4.6. Root Formation

Improved root system is essential for plant growth in vitro not only because it plays a role in water and nutrient uptake but also replace water loss by the shoots especially during the acclimatization stage. An excellent study into the effects of different growth substrates (Florialite, vermiculite, sorbarods) and gelled media (gellangum and agar) on root formation and a mean of improving the root and /or shoot growth was that of Afreen et al. (2000). Among other things they concluded that selection of supporting material, in addition to controlling the culture microclimate, is very important for achieving better growth. in their case it was the use of Florialite (a mixture of vermiculite and cellulose fibre). in Florialite grown sweetpotato plantlets the main adventitious root gave rise to dense growth of fine lateral roots which could have resulted in a higher nutrient absorption capacity and can also be a major source of oxygen efflux. Thus the extensive root system was indirectly involved in the enhancement of growth, a higher net photosynthetic rate and higher dry mass accumulation and especially higher percent survival ex vitro. in contrast when grown in agar medium the main adventitious root produced sparse, short laterals, which explained the poor shoot growth of the plantlets in vitro followed by the poor survival percentage ex vitro. in both cases the plantlets were grown photoautotrophically. chrysanthemum plantlets produced better root system when grown in cellulose plugs saturated with nutrient solution instead of gelling agents (Roberts et al., 1994).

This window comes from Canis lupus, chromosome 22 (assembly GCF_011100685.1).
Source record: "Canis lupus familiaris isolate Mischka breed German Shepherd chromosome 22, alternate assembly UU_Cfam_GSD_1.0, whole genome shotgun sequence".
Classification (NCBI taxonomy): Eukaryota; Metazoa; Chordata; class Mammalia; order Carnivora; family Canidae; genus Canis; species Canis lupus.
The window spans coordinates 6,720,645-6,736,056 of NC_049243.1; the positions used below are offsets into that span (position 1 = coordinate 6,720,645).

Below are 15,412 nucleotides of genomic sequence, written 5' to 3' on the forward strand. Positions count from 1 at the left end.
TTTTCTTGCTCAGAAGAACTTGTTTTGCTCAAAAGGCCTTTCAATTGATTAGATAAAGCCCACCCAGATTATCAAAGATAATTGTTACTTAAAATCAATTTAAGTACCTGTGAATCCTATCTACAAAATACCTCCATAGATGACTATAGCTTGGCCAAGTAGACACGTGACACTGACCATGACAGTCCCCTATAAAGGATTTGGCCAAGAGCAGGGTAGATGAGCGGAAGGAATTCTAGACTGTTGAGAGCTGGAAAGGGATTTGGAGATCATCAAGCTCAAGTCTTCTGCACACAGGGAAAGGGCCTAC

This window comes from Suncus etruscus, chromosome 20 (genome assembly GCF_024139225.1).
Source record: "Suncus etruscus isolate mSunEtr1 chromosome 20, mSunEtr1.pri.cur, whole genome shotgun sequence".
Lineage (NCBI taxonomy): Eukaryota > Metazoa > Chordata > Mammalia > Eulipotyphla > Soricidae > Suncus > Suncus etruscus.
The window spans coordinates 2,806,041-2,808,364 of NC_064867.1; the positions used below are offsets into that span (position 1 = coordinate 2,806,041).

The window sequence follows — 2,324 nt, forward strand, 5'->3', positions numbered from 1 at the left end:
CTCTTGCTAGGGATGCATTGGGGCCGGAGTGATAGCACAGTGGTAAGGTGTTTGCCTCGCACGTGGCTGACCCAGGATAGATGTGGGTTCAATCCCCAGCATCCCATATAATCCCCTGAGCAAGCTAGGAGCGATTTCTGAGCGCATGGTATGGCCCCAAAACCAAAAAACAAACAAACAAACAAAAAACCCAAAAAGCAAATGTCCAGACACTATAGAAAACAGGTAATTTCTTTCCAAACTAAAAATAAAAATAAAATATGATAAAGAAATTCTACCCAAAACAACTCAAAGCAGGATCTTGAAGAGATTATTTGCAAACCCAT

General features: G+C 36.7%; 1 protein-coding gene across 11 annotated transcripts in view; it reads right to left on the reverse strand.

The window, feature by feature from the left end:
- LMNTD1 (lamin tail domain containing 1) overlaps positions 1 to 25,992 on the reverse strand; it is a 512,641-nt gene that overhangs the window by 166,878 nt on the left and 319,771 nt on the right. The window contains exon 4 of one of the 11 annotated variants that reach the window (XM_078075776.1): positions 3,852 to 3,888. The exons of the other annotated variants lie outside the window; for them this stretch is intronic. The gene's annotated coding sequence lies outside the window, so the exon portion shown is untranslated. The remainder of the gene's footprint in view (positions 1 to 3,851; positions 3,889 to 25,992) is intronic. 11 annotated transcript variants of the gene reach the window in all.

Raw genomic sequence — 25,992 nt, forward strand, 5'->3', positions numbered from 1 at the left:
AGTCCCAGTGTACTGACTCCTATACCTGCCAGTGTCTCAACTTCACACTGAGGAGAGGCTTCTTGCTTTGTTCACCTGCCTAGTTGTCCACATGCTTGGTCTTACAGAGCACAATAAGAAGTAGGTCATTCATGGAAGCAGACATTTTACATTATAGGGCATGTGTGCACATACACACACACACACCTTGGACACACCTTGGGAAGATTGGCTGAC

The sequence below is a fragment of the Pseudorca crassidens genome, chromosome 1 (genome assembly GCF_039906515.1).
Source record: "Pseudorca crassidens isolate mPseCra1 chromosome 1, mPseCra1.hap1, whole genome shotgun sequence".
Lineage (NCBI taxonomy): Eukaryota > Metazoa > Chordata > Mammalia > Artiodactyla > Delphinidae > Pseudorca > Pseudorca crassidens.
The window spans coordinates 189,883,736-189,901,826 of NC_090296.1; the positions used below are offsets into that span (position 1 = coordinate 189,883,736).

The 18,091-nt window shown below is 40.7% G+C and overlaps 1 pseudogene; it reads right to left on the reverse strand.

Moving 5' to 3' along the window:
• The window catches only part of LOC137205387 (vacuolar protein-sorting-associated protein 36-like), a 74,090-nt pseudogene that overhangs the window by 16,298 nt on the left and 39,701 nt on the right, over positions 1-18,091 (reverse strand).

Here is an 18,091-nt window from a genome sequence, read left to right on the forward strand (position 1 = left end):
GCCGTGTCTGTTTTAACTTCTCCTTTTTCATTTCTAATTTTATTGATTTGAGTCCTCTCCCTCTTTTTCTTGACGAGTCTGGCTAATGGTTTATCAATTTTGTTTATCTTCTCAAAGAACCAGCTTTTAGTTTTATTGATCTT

Figure 12. Root growth of sweetpotato plantlets cultured photoautotrophically for 21 days in a) Florialite and b) Agar matrix. (after Afreen et al., 2000).

Transpiration High CO2 High PPF

Ventilation

(High number of air exchange)

Low Relative Humidity

Ventilation

(High number of air exchange)

Low Relative Humidity

. Transpiration Extensive root formation

Functional stomata B yf

Wax Formation

. Transpiration Extensive root formation

Functional stomata B yf

High oxygen efflux